This technique helps you to see the wider picture of who you really are, at the core. The 'raw you', if you like. And to home in on the characteristics you want to keep and discard those negative characteristics or thought processes that you don't - those traits that may have come about as part of the trauma, weren't true to the 'real you', are no longer relevant at this point in your life, were just downright destructive, and so on.

Thursday 3 August 2017

Do we parents really want to 'pick up where we left off' before the eating disorder struck?

A great view from the top
(see penultimate paragraph)
Most probably not. Or at least that's the case with me. My journey through my son's battle with anorexia stripped away all the cr@p and superficial stuff of life to allow me to draw on those 'core' resources that have always been part of me and to use them to get my son through the eating disorder. I threw aside all the clutter and trashy stuff, and what emerged was the real me because there simply wasn't any room in my life for anything that wasn't part-and-parcel of the core resources I needed to get my son well.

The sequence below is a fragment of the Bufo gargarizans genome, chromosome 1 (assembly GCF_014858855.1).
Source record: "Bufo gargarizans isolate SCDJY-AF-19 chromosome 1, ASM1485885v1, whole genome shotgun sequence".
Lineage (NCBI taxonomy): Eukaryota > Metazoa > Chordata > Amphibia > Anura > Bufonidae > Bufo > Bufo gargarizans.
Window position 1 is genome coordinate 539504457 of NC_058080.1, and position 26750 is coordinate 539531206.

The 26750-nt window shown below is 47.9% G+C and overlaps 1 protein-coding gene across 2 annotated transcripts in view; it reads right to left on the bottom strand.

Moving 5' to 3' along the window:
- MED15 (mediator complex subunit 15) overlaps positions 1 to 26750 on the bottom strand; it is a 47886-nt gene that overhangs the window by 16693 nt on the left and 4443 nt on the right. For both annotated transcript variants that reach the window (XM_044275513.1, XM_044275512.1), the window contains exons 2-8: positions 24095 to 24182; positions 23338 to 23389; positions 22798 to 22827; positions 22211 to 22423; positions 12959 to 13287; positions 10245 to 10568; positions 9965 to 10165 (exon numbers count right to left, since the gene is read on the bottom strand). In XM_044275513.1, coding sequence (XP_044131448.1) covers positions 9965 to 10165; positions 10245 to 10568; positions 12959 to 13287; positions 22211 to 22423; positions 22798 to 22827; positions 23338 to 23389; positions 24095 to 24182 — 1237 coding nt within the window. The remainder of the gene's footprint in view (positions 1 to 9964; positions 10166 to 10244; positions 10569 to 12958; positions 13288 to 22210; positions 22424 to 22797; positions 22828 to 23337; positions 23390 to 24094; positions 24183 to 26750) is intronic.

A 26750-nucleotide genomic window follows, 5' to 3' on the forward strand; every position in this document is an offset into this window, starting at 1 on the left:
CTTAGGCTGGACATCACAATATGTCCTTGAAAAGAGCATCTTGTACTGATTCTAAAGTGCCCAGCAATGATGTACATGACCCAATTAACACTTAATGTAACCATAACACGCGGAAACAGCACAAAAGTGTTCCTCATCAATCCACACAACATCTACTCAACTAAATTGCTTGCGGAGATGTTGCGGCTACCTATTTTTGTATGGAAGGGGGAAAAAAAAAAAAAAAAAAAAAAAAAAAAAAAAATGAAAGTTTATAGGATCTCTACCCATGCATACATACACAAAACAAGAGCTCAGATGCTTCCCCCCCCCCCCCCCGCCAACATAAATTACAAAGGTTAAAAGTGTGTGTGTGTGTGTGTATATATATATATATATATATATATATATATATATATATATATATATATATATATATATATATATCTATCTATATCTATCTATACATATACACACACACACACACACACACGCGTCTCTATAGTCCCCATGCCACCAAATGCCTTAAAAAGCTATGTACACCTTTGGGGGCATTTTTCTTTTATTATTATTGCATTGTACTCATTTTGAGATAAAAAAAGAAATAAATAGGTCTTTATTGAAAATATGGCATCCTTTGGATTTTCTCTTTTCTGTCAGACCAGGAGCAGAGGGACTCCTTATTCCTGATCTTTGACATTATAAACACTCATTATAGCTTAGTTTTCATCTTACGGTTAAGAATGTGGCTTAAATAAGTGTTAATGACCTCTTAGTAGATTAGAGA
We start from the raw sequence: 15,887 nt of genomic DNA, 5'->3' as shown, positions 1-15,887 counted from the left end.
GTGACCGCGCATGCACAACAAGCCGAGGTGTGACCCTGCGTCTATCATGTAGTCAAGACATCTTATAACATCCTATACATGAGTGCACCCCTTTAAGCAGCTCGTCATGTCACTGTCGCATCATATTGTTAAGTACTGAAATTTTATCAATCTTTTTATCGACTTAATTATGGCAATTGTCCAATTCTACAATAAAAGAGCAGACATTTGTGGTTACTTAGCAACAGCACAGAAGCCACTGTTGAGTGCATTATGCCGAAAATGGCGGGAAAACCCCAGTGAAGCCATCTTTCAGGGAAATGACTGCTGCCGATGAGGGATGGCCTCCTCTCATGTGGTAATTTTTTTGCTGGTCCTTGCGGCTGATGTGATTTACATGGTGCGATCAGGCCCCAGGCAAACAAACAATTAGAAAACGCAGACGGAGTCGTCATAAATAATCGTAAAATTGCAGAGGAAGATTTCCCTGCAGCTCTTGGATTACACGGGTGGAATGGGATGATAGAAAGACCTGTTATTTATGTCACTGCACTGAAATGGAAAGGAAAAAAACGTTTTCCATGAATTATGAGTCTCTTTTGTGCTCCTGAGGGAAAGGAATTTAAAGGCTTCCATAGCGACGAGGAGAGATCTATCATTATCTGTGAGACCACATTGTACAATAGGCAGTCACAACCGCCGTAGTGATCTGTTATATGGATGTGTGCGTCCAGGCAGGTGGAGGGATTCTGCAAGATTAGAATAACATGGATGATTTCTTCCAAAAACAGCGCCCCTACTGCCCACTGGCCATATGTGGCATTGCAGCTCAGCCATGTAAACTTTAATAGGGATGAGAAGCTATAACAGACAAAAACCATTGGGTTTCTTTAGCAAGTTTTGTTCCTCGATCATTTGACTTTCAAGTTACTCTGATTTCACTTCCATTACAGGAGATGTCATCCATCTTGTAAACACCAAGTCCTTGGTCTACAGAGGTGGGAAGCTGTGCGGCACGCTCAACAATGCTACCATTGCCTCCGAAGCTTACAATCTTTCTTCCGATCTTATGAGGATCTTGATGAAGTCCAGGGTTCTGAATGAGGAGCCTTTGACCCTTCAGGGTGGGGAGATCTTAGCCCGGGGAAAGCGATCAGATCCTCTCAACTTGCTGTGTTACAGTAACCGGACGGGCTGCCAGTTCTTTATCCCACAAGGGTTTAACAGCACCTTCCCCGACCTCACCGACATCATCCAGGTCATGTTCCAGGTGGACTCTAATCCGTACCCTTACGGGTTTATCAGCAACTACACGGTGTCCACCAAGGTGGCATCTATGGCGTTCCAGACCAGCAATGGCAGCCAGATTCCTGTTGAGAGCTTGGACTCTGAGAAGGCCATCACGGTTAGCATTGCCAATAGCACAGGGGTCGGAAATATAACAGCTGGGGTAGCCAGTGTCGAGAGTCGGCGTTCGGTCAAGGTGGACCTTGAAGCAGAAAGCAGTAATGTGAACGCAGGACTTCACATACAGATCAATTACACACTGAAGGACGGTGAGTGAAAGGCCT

My 'negative trauma story' re-written into a 'positive trauma story'

One of the first exercises in Michele Rosenthal's workbook 'Your life after trauma - powerful practices to reclaim your lost identity' is to re-write / change your negative trauma story i.e. a short description of your current feelings about who you are as a result of going through the trauma (in our case the 24/7/365 stress of getting our son or daughter through an eating disorder). I jotted down my own version and it ended up looking something like this:

Are you, the parent, having a spot of bother with PTSD following the eating disorder?

I first mentioned PTSD (Post-Traumatic Stress Disorder) three-and-a-half years ago at the end of 2013 in this blog post from December 2013. And, as you'll know if you've been following my blog, I've been struggling with PTSD ever since. Or, more accurately, C-PTSD (Complex or Chronic PTSD - the result of lengthy exposure to trauma). I also know of other parents of young people with eating disorders that are currently struggling with trauma-like symptoms. As their son or daughter recovers from the eating disorder, they - the parents - find themselves debilitated with this confounded C-PTSD thing.